Sunday, May 27, 2012

When I Was Little: Coffee Eyes

When I was little (three years old to be exact), there was a man who would sometimes keep nursery for my class at church. He was an older man, and he was a lot of fun. I do not remember much about him, but I do remember that he had one blue eye and one brown eye.

One time during class, he asked all of us if we drink coffee. I said that I did. My momma gave me coffee with milk and sugar all the time. He said, "Really?" (I mean who in the world, other than my momma, would give a toddler coffee to drink?), and then he said, "That's why your eyes are brown."

I can remember looking at him in disbelief. He said, "See? I only drink coffee on this side of my mouth," as he pointed to the side of his face with the brown eye.

For years, I thought that my eyes were brown because I drank coffee...

When I Was Little: The Ugly Word and The Toddler

When I was little, my car seat was in the middle of the back seat. How do I know? I remember. I remember being able to see my dad in the driver seat and my mom in the passenger seat. I can remember one time when I was riding in my carseat quite vividly. I can even remember that we were riding down Elm Street, and my dad, who at the time was not the Christian that he is now, said an ugly word. I can remember that I knew that it was an ugly word, and I can remember smiling.

Fast forward a few days. I remember sitting in my high chair in the living room. I was watching cartoons and happily eating something while my grandmother kept me. She was in the living room with me, and she was rarely ever not busy so she was probably ironing or folding towels or something. I can remember repeating that ugly word - with a smile. I thought I was so grown up. I was the baddest toddler that ever lived! ...and then, my grandmother popped my little leg. I think that's the only time she ever popped me. I did not say that word ever again. She made me promise never to say that word again, and I didn't. I can remember even thinking that I deserved being popped because I knew what I had said was not supposed to be repeated. I never was angry or upset with my grandmother for that instance. I remember this instance just that vividly.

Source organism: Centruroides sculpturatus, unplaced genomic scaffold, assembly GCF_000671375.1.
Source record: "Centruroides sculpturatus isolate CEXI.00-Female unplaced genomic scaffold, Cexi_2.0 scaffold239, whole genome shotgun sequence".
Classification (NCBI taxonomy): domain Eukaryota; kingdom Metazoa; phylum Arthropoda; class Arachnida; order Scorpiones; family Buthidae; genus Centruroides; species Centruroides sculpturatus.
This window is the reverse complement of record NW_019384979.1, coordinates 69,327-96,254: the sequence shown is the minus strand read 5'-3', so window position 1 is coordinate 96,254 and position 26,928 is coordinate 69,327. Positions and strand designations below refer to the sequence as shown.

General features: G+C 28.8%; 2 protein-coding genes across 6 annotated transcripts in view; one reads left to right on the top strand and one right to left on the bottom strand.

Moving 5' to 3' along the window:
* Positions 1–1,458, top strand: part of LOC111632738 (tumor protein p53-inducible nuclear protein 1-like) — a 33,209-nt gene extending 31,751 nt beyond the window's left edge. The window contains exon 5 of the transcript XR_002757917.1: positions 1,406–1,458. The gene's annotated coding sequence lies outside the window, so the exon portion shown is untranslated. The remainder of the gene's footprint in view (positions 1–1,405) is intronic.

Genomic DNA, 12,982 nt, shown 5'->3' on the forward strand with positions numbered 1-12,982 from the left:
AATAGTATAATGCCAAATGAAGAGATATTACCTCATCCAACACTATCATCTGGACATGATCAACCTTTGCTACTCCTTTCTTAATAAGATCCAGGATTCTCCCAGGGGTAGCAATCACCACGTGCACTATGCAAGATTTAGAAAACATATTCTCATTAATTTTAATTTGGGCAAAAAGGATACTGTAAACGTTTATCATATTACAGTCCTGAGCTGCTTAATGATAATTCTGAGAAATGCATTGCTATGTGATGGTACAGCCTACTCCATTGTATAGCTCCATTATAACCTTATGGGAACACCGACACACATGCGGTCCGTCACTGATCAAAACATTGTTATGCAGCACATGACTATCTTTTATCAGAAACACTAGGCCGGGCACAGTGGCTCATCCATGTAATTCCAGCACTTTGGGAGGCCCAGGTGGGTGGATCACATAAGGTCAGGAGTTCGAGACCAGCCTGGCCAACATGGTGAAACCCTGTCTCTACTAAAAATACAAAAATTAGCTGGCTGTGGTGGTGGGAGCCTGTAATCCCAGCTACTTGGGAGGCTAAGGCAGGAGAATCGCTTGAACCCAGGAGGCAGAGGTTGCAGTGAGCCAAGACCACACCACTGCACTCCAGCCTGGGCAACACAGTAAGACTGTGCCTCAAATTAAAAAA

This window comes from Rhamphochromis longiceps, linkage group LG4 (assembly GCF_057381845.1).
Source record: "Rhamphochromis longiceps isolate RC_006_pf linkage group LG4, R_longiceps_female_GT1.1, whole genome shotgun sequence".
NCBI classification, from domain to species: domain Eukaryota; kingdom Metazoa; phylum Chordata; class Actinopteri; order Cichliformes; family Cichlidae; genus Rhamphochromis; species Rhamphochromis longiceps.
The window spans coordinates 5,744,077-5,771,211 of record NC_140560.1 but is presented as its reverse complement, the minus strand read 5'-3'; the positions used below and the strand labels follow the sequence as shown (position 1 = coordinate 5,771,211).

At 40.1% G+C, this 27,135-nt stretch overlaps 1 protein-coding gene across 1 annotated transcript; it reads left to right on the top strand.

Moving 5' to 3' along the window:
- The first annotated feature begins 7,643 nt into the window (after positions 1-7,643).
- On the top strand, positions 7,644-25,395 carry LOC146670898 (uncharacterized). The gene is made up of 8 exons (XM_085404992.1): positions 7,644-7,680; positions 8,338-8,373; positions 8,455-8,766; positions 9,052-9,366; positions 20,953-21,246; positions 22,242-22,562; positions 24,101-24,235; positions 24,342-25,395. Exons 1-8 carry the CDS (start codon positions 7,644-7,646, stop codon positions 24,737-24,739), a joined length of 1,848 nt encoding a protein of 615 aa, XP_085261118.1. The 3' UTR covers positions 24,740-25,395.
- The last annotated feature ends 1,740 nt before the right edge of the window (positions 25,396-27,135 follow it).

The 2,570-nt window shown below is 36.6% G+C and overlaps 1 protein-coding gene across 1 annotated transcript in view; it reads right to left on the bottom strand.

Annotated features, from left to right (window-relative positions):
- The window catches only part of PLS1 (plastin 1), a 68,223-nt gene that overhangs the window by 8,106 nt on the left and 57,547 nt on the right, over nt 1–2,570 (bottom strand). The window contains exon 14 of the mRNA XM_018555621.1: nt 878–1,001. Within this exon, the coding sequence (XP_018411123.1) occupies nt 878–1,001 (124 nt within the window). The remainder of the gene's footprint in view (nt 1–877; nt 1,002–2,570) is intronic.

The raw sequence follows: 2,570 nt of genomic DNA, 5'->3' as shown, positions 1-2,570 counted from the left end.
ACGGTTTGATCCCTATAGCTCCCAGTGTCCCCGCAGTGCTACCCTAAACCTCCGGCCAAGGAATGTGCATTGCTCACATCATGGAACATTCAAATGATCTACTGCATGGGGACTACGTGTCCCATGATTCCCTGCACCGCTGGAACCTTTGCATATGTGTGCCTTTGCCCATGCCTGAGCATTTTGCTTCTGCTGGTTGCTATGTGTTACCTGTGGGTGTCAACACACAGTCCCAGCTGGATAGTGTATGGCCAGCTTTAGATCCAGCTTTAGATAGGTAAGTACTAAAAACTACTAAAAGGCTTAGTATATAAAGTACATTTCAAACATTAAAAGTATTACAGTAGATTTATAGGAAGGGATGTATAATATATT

...And as much as I hate that word now simply because it is an ugly word, I still smile when I remember how sneaky-smart I was and how grown up I felt back then. I smile even wider when I think of how my mild-mannered grandmother popped me back into my place. Strange, isn't it?

Saturday, May 19, 2012

When I Was Little: ABCs and 123s

When I was little, I loved Chef Boyardee's ABCs and 123s. I can remember asking my mom for some and then climbing into my high chair to wait for them. I watched my mom open the can, pour some into the bowl, and place the bowl in the microwave. I remember smiling when the microwave said "Ding!" Then, I remember my mom taking the bowl out of the microwave and dropping the bowl on the floor. The bowl shattered into a million pieces. There were shards of white all over this huge blob of orangy-red. I can remember my mom fussing at that bowl as she cleaned it up, and I can remember very calmly and rationally in my little toddler mind thinking, "Now, what did I do wrong?" I wasn't upset; I genuinely wanted to know how I caused the disaster. Maybe it was because I asked at night time, I could see how dark it was outside our sliding glass door. Maybe it was because I crawled into my highchair myself. But then my mom made another bowl full of ABCs and 123s and put it in front of me, and I do not remember anything but sheer happiness after that! :)

Wednesday, May 16, 2012

When I Was Little: Ritz Crackers

When I was little, I wanted to eat some Ritz crackers. I must have been about three years old. I asked my mom if I could eat some Ritz crackers so she gave me the box. She gave this word of caution, though, "Make sure you eat them at your table, and make sure you don't eat them and put them back." I said ok, and I toddled off with my Ritz cracker box.